The monument is of national importance because it has an inherent potential to make a significant contribution to our understanding of the past, in particular castles and high status medieval settlement in northern Scotland. The upstanding structures are probably associated with important buried archaeological deposits, giving the monument potential to enhance knowledge of the architecture, construction, maintenance, development and abandonment of late medieval castles.  The site is particularly complex and contains a variety of buildings probably serving different functions, including a later use of the site. The building foundations and associated archaeological evidence can significantly enhance our understanding of how the castle functioned and was organised, the daily life of the inhabitants, their society, economy, agriculture and industry, and their trading and other contacts.  The remains of the castle occupy a prominent position within the local landscape, on a hilltop overlooking the coastal strip and the sea. An early historical reference linking the site with Earl Einar, 5th Earl of Orkney and William, 2nd Earl of Caithness contributes to its importance, suggesting an extended development sequence. The loss of the monument would diminish our ability to understand the form, function and character of late medieval fortified houses and associated settlements in the north of Scotland and further afield.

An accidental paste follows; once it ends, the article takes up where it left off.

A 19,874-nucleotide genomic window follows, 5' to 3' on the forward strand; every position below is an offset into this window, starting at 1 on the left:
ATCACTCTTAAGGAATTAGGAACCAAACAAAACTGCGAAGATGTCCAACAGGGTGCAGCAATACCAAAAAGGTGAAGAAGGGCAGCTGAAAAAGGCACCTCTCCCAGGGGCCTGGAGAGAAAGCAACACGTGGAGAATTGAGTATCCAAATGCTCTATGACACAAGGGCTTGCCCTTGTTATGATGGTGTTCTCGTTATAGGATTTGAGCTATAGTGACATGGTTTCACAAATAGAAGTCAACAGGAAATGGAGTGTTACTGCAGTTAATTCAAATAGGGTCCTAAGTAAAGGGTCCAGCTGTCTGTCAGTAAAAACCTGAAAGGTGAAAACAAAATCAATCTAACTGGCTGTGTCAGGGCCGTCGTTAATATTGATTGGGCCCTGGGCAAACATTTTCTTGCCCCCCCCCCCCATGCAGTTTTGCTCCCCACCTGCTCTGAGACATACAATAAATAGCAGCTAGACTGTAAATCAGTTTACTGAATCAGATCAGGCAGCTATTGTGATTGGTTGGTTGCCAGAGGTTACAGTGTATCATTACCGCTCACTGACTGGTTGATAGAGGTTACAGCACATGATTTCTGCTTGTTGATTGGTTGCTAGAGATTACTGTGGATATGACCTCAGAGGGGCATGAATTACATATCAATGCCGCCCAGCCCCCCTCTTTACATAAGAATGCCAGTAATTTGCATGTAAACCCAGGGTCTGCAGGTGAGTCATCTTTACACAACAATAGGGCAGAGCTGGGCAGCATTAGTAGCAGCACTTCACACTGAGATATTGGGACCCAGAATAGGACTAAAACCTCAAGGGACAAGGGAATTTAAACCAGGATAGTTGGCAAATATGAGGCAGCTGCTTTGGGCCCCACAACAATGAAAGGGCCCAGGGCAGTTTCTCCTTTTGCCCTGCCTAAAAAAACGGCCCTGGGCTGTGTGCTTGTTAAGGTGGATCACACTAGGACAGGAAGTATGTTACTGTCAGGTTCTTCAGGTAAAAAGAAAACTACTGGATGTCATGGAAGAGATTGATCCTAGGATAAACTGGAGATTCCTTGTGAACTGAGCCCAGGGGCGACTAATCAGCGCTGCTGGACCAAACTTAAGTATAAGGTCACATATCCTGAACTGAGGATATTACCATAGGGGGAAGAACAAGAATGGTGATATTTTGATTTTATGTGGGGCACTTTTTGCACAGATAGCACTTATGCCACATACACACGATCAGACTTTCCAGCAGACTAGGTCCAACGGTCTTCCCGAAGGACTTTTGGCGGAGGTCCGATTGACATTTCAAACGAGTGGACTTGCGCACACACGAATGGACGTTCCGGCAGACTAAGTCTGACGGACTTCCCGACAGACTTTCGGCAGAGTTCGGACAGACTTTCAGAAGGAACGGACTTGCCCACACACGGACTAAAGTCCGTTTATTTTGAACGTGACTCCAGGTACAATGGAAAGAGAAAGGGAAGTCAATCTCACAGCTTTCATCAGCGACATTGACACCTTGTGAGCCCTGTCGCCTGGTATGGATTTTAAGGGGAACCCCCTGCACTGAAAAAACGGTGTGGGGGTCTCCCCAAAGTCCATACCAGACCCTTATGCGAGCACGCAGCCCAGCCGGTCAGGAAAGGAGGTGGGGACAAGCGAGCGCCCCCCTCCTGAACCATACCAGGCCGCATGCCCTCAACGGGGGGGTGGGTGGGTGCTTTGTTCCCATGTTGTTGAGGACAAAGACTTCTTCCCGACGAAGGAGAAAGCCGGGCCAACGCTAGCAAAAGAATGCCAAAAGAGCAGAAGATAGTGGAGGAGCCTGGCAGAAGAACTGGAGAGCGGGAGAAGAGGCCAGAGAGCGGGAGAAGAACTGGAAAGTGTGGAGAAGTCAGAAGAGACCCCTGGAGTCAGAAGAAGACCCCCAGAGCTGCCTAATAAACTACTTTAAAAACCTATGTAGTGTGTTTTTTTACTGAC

Source: Historic Environment Scotland

Sources

Bibliography

Historic Environment Scotland http://www.canmore.org.uk CANMORE ID 8200 (accessed on 15/03/2016).

The Highland Council HER reference is MHG1252 for Knockinnan Castle and MHG39599 for Longhouse, Knockinnan Castle (accessed on 18/03/16).

Gordon, R 1642 Cathenesia descripta ex magna ejusdem charta quam lustravit et descripsit Timoth. Pont. / Opera R. Gordonii ... National Library of Scotland http://maps.nls.uk/detail.cfm?id=54 (accessed on 21/06/16).

Ordnance Survey 1st Edition Caithness, Sheet XXXIX (Inset XLIII) Surveyed: 1871 Published: 1877 http://maps.nls.uk/view/74426596 (accessed 21/06/16).

Ordnance Survey 2nd Edition Caithness-shire Sheet XXXIX & XLIII Surveyed: 1905 Published: 1907 http://maps.nls.uk/view/75804255 (accessed 21/06/16).

MacGibbon, D and Ross, T 1887-92 The castellated and domestic architecture of Scotland from the twelfth to the eighteenth centuries, 4, 298-299.

RCAHMS 1911 The Royal Commission on the Ancient and Historical Monuments and Constructions of Scotland. Third report and inventory of monuments and constructions in the county of Caithness. London. Page: 85, No. 307

Thormodus Torfaeus (translated by Rev Alexander Pope)1866 Ancient History of Orkney, Caithness & the North. Wick. 14.

Canmore

https://canmore.org.uk/site/8200/


HER/SMR Reference

http://her.highland.gov.uk/SingleResult.aspx?uid=MHG1252
http://her.highland.gov.uk/SingleResult.aspx?uid=MHG39599

Source: Historic Environment Scotland